Gerard Adams

Irish republican and father of Gerry Adams
Click to follow

Gerard Adams, political activist: born 1926; married Annie Hannaway (died 1992; 10 children, and three children deceased); died Belfast 17 November 2003.

Gerard Adams provided the Irish republican movement with a lifetime of faithful service and, in the form of his son Gerry, with its outstanding leader of the late 20th century. It is a measure of how far the Adams family has come that, due to his father's death, Gerry Adams has cancelled his involvement in an election campaign in which Sinn Fein is bidding to become the largest nationalist party in Northern Ireland.

Gerard Adams spent decades in an IRA which was small, easily contained by the authorities and with no real hope of achieving its aim of bringing about a united Ireland by force. But before his death, he first watched the IRA mushroom into a formidable terrorist army and later switch much of its energies into political rather than lethal action.

His son was the principal architect of this evolution. Gerard Adams played an important role in the background, in concert with other IRA veterans such as Joe Cahill, in giving the sanction of tradition to his son's sometimes controversial innovations. To differentiate him from his more prominent son he was known as "Old Gerry" and on occasion "auld da Adams".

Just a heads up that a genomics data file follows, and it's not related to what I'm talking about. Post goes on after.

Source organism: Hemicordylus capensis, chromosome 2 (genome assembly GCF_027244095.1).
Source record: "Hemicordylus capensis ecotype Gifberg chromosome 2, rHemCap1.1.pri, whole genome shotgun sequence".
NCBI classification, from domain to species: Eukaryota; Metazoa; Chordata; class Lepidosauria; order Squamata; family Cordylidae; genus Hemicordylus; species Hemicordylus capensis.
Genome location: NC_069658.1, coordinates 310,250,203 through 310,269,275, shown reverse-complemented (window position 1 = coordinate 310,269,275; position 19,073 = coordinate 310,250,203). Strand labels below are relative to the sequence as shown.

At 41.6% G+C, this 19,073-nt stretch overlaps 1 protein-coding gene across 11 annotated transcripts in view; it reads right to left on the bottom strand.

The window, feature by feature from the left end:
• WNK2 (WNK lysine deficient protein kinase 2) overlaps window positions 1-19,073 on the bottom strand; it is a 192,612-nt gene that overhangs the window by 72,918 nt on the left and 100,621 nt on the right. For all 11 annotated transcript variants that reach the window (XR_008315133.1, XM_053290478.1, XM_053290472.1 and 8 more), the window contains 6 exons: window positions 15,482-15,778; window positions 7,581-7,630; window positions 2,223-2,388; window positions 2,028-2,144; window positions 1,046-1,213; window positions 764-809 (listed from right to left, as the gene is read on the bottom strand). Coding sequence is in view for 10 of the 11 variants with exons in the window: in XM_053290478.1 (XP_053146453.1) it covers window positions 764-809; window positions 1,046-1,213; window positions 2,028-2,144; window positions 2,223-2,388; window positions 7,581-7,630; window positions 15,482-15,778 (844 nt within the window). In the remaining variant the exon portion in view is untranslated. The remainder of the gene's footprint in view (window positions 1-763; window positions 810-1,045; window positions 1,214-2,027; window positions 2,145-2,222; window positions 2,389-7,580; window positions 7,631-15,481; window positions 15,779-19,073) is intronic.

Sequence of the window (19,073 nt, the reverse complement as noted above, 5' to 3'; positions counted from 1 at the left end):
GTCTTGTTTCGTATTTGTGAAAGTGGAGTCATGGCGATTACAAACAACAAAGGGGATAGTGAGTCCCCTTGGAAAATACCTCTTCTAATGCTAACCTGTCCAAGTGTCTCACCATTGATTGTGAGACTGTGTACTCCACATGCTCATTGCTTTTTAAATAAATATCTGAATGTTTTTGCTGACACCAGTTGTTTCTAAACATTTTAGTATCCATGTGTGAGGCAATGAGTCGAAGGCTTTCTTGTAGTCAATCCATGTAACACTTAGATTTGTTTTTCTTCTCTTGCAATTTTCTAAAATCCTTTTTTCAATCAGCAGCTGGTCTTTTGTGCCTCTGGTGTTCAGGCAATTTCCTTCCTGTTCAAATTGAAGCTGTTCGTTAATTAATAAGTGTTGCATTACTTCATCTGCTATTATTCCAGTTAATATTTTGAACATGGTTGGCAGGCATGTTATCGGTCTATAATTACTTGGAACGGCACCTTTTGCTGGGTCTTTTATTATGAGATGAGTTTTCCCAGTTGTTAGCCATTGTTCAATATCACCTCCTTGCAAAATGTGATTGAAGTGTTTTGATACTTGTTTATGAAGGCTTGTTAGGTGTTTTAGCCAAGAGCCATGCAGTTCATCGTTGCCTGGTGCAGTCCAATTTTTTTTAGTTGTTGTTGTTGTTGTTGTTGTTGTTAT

The Adams family are what might be called the aristocrats of Belfast republicanism, especially after Gerard married Annie Hannaway, member of another republican dynasty. He and his wife had 13 children, 10 of whom survive. Gerry Adams is the eldest of these.

In 1943 Gerard was shot and injured by police after he launched a gun attack following the hanging of another IRA volunteer. He served five years in prison for the incident, a police report describing him as honest, sober, industrious and generally of good character.

A building labourer, he was often unemployed in the years that followed because of his prison record and republican reputation. When the troubles broke out in the late 1960s he helped organise local opposition to the army in west Belfast, the army accusing him of orchestrating riots. According to Gerry Adams, he

received a fierce beating by British troops. His face was a mask of blood. He was subsequently beaten quite badly on a few more occasions, and once the paratroopers hammered him very badly as he was coming out of mass. In his own day he had been a robust, stocky little fighter, and they gave him a very hard time.

Father and son were both interned in the early 1970s, along with various other family members. Searches of the family home and clashes with troops were a feature of the years that followed. In recent times Adams senior generally remained in the background, but he and the rest of the extended family provided support for his son and a sense of assurance to doubters that the ideals of the old IRA were safe.

David McKittrick